Wednesday, July 13, 2016

The Beauty of the Montblanc Villeret Vintage Pulsographe

It was love at first sight for me when I saw the Villeret 1858 Vintage Pulsographe and then I had to find out more about the timepiece.

I had acquired the rose gold black dial version and I blogged about it on Deployant. As you may know, the Vintage Pulsographe comes in two tones - the rose gold black dial version and the white gold white dial version. Both comes with Grand Feu enamel dials - beautifully fired enamel dials. So I had to find the white gold version.

I was told by my friend Andy that they still have one piece at the boutique here in Singapore. Enter Katharina Ueltschi at the Montblanc Boutique in Singapore at the Marina Bay Sands. I had contacted her for a private viewing of the white gold version and she was very obliging. But on the day of the appointment, a bigger surprise awaited me! Julien Miribel showed up for the appointment and with the white gold version in hand!

The Montblanc Villeret Vintage Pulsographe is one beautiful timepiece. Who can argue with something as exquisite as this? And a monopusher? That's another plus!

First the front... and then the movement side featuring the Minerva Calibre 13-21...

The more important point is this - how does one make such a timepiece? As Montblanc, they are probably more well-known as a brand of writing instruments. Their original range in their manufacturer in Le Locle churns out commercial quantities while this, and other high end pieces are done in their other location in Villeret. The Richemont group who owns the movement maker Minerva SA started that collaboration and this and a few others were the result of that collaboration.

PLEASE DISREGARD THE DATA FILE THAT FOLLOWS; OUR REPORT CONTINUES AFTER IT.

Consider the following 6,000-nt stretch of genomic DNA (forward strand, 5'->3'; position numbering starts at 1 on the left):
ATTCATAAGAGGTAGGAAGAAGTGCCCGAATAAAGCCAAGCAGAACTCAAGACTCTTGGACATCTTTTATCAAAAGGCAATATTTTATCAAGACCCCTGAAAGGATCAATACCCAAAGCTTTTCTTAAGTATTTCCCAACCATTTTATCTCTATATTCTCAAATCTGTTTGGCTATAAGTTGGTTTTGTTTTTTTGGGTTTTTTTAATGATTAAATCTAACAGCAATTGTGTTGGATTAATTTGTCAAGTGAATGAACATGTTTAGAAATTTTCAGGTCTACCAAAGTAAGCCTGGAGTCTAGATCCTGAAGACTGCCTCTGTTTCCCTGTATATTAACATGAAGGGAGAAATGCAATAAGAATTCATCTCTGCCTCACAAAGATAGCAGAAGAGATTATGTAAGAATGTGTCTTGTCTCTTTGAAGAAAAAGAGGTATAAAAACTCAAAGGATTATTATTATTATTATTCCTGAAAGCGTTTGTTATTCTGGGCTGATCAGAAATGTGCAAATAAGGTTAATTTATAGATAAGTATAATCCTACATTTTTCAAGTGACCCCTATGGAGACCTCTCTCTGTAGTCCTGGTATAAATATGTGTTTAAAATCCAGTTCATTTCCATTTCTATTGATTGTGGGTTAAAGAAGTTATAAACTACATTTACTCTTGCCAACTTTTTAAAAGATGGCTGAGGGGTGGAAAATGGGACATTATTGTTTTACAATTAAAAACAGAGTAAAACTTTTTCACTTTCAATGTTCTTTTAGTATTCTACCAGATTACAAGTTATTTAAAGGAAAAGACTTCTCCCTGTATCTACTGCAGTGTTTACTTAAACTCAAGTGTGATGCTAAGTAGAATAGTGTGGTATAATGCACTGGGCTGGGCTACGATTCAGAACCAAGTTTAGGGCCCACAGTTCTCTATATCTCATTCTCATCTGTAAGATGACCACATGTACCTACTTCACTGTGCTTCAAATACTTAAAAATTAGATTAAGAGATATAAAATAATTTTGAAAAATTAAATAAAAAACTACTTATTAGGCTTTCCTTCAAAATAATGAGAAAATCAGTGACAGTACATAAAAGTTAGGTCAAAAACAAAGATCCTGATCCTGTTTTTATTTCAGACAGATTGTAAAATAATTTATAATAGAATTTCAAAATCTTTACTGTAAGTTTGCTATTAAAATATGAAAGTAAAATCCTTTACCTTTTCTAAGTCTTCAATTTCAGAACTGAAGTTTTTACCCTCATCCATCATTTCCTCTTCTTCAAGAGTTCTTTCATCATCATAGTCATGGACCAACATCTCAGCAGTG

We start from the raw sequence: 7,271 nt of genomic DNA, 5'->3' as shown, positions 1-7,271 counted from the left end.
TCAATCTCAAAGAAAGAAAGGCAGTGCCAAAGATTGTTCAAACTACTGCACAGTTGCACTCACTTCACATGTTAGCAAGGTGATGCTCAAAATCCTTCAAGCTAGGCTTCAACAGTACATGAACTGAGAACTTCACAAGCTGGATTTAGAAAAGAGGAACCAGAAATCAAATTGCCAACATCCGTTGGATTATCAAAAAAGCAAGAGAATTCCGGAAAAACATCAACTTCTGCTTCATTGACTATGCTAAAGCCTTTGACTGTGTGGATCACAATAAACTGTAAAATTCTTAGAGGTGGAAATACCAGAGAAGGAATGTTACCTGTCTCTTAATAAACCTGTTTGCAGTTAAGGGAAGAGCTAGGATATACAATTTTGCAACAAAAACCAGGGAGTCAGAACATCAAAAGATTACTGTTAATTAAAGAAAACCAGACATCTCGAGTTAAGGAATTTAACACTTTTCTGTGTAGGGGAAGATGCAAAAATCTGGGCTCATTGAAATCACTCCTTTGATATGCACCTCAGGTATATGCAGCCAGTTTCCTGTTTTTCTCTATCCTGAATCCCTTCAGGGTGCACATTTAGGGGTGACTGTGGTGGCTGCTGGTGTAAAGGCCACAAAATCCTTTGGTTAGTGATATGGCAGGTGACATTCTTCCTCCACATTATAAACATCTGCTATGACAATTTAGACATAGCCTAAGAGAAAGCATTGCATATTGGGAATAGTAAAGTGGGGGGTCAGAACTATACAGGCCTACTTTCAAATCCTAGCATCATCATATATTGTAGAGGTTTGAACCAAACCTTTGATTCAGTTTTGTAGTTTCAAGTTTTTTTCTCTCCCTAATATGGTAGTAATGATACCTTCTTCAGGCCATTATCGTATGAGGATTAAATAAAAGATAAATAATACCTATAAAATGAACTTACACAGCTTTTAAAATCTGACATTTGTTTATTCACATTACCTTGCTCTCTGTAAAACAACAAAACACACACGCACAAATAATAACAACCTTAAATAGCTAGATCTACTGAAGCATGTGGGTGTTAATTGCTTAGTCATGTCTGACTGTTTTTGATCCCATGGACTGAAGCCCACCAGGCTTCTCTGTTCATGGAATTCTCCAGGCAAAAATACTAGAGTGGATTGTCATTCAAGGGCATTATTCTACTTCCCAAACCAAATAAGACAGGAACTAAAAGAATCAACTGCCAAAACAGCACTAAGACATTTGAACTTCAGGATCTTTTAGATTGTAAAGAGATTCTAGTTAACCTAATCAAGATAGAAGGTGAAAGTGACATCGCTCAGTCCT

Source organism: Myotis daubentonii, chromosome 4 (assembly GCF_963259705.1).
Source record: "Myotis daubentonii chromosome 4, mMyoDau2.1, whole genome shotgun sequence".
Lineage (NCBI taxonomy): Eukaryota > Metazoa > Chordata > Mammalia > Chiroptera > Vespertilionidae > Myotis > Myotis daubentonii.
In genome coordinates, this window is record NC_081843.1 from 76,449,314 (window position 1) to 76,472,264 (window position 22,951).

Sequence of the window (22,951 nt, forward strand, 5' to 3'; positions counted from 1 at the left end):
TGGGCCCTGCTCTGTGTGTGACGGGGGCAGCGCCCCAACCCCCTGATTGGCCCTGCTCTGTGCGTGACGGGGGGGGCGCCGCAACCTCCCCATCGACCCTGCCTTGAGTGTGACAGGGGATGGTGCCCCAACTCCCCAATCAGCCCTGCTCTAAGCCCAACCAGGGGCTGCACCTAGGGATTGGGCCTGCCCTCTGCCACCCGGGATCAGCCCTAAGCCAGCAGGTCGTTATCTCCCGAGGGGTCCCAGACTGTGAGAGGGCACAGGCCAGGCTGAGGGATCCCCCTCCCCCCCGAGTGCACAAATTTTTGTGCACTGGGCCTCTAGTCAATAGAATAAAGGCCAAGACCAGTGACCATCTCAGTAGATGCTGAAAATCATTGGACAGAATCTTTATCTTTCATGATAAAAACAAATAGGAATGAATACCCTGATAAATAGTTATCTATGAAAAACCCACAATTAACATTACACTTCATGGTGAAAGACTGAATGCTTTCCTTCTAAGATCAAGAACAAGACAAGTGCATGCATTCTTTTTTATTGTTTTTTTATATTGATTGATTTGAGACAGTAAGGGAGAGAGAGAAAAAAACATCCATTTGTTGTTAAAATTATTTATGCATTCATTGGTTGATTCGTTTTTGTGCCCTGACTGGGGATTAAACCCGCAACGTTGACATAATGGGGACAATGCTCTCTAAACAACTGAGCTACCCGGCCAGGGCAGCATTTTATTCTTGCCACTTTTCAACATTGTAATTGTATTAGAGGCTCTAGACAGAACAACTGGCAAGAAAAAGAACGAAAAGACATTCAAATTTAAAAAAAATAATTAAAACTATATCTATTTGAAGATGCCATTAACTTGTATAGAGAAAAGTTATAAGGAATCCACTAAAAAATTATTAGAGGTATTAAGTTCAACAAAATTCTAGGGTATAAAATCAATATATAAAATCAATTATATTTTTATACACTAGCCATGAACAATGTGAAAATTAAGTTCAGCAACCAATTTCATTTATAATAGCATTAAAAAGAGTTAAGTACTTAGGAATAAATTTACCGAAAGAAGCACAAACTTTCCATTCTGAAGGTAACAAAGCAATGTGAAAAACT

The black and white enamel dials are forged using the Grand Feu techniques which fires the enamel in excess of 800 degrees Celcius. Enamel dials are said to be very long lasting. That delightful shine on the enamel dial is unmistakably the work of a master. It is said as much as 30-40 dials are made for one good example!

Even the hands and markers are extremely well done making the timepiece an overall handsome proposition. The actual piece in metal is even more alluring - blue hands and red chronograph seconds hands. What a package!

At the back, what a glorious sight. Expertly hand finished column wheel chronograph movement is a sight to behold. And what more the signature devil's tail. Julien tells me hours and hours of work goes into finishing the movement and adjusting it before final encasement. And the results are stunning!

And the movement is something altogether. Not just any movement but the Calibre 13-21 which is a vintage calibre from Minerva. Smaller than the Calibre 16-29 which is suited for the larger 1858 Chronograph Tachymeter (44mm timepiece), the calibre 13-21 is no less impressive in its finishing and layout. The words Minerva clearly engraved on the movement.

The timepiece is a very wearable 39mm especially for the Asian wrists and in particular, mine!

A final look at the two metals. This link will bring you to my previous post on the rose gold black dial version. Both are equally magnificent. I just happen to be lucky enough to get my hands on the rose gold piece.

But it is not too late - there is still one piece left of the white gold version and it is available at the Marina Bay Sands Boutique. Head down there and see if you agree with me that this is one classy timepiece.

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